Data displayed on the NOAA Great Lakes Environmental Research Laboratory (GLERL) website is considered experimental. GLERL is located within NOAA Research. NOAA GLERL is providing these data "as is". Timely delivery of data and products through the Internet is not guaranteed. Before using information obtained from this website, special attention should be given to the date and time frame of the data and products being displayed. (see GLERL Disclaimer and Intellectual Property Notice)
GLERL collects environmental and physical observations through a variety of techniques. These techniques include: direct biological sampling, satellite remote sensing, in situ sensors and observing systems, and mobile platforms, such as vessels and autonomous vehicles. Observations of the physical, chemical, and biological components of the Great Lakes and coastal ecosystems supports studies and assessments, inform experiments and models, and ultimately predictions and forecasts.
How do I cite GLERL data located at NCEI?
The National Centers for Environmental Information (NCEI) is NOAA’s data archiving center. Many of the NOAA GLERL datasets are archived on the NCEI website. Please review the tabs on this page to find links to specific GLERL datasets located in the NCEI archives.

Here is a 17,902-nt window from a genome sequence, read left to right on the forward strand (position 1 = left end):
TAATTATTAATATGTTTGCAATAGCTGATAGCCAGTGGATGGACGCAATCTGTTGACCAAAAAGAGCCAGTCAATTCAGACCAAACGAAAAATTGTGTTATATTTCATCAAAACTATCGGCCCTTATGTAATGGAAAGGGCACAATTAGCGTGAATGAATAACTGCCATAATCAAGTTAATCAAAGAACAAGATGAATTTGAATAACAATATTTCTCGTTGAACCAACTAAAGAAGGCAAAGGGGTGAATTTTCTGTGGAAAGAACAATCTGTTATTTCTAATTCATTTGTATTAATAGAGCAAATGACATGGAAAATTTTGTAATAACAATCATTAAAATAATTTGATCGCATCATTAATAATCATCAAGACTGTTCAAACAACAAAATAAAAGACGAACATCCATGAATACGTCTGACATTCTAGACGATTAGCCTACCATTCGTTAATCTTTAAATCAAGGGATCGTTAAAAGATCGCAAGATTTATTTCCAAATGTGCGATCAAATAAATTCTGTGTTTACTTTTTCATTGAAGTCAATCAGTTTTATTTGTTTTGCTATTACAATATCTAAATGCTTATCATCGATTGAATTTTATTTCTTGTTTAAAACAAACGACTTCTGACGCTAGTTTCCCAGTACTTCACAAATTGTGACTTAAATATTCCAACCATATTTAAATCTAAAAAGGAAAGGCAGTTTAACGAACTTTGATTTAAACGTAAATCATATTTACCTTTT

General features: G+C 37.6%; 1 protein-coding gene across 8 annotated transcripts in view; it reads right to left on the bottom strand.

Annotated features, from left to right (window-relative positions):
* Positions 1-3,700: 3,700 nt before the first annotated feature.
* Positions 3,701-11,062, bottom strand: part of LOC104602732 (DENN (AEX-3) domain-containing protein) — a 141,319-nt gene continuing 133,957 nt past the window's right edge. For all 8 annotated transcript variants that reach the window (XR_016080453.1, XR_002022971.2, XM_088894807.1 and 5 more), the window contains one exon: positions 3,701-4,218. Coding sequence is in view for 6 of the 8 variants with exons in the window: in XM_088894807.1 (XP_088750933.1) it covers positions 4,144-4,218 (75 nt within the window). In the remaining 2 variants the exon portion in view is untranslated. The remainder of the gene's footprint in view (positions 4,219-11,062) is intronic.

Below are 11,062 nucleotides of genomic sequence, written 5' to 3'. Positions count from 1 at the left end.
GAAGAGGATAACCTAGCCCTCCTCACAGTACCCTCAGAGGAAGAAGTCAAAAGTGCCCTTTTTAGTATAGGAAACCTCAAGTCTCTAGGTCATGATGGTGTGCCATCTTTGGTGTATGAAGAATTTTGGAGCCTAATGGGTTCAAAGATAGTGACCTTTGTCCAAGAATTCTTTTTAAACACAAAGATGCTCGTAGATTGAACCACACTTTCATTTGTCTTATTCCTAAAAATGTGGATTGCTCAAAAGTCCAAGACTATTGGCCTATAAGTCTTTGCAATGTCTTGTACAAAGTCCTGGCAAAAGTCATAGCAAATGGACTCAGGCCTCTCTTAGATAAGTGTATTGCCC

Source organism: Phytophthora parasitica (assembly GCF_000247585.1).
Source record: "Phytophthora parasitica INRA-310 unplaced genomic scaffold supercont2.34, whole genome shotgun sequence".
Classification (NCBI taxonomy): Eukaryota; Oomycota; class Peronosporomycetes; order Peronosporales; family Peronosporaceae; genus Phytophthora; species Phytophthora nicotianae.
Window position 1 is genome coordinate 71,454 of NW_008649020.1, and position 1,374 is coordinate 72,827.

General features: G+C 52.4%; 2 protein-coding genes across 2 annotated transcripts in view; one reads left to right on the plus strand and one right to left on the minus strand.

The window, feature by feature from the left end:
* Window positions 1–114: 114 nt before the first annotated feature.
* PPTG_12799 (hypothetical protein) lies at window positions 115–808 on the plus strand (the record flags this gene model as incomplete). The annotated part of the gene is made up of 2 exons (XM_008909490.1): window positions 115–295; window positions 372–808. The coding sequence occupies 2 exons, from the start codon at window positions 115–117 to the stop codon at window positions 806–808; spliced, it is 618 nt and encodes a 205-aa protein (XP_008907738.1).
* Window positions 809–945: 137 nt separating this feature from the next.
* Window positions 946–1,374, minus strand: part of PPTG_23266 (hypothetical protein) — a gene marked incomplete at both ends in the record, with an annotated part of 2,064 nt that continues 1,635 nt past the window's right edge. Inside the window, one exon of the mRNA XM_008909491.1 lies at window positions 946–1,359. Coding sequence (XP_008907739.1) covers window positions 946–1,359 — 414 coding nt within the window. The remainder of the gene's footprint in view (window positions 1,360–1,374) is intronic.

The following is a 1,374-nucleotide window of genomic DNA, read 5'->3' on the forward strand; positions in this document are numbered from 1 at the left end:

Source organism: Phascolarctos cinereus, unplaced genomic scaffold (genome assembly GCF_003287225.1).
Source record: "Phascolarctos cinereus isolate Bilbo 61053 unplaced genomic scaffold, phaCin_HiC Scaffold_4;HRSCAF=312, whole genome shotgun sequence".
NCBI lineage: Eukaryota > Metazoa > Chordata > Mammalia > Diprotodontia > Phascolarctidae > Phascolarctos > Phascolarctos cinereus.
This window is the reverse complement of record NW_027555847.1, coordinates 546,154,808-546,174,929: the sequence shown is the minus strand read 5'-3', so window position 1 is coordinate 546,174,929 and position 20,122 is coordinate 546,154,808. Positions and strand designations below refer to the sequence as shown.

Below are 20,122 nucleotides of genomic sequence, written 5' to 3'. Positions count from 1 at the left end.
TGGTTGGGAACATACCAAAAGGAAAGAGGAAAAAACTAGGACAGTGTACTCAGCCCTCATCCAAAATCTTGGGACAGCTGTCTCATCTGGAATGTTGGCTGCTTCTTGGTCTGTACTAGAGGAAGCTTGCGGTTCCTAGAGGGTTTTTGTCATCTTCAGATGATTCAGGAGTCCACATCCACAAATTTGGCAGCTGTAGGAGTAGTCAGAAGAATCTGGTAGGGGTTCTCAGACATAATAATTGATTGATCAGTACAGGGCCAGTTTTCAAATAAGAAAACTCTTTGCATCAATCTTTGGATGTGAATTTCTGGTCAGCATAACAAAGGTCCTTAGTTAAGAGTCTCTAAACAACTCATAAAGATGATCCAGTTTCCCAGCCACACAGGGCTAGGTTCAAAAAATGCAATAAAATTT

To cite GLERL data at NCEI, please use the “Data Citation” text located in the right menu on a dataset’s landing page at NCEI.
How do I cite data located only on the GLERL website?
Please use the following format:
NOAA. webpage name, optional: dataset subset. Great Lakes Environmental Research Laboratory, website URL. Accessed MM/DD/YYYY.
For example, the citation for a subset of the Great Lakes Coastal Forecasting System (GLCFS) data would look like this:
NOAA. Great Lakes Coastal Forecasting System (GLCFS), Lake Huron waves and currents from 2018-2020. Great Lakes Environmental Research Laboratory, website, https://www.glerl.noaa.gov/res/glcfs/. Accessed: 4/12/2022.
Lake Depths Data
NOAA was engaged in a program to compile Great Lakes bathymetric (lake depth) data and make them readily available to the public, especially to the communities concerned with Great Lakes science, pollution, coastal erosion, response to climate changes, threats to lake ecosystems, and health of the fishing industry. Compilation of new bathymetry for the Great Lakes was an important part of this program, carried out cooperatively between NOAA (NCEI and GLERL), and the Canadian Hydrographic Service. This new bathymetry provided a more detailed portrayal of lakefloor topography, and revealed some lakefloor features seen for the first time
NOAA-GLERL is working to improve and expand the capacity to forecast effects of climate change on the Great Lakes and its ecosystem to reduce risk and improve resilience.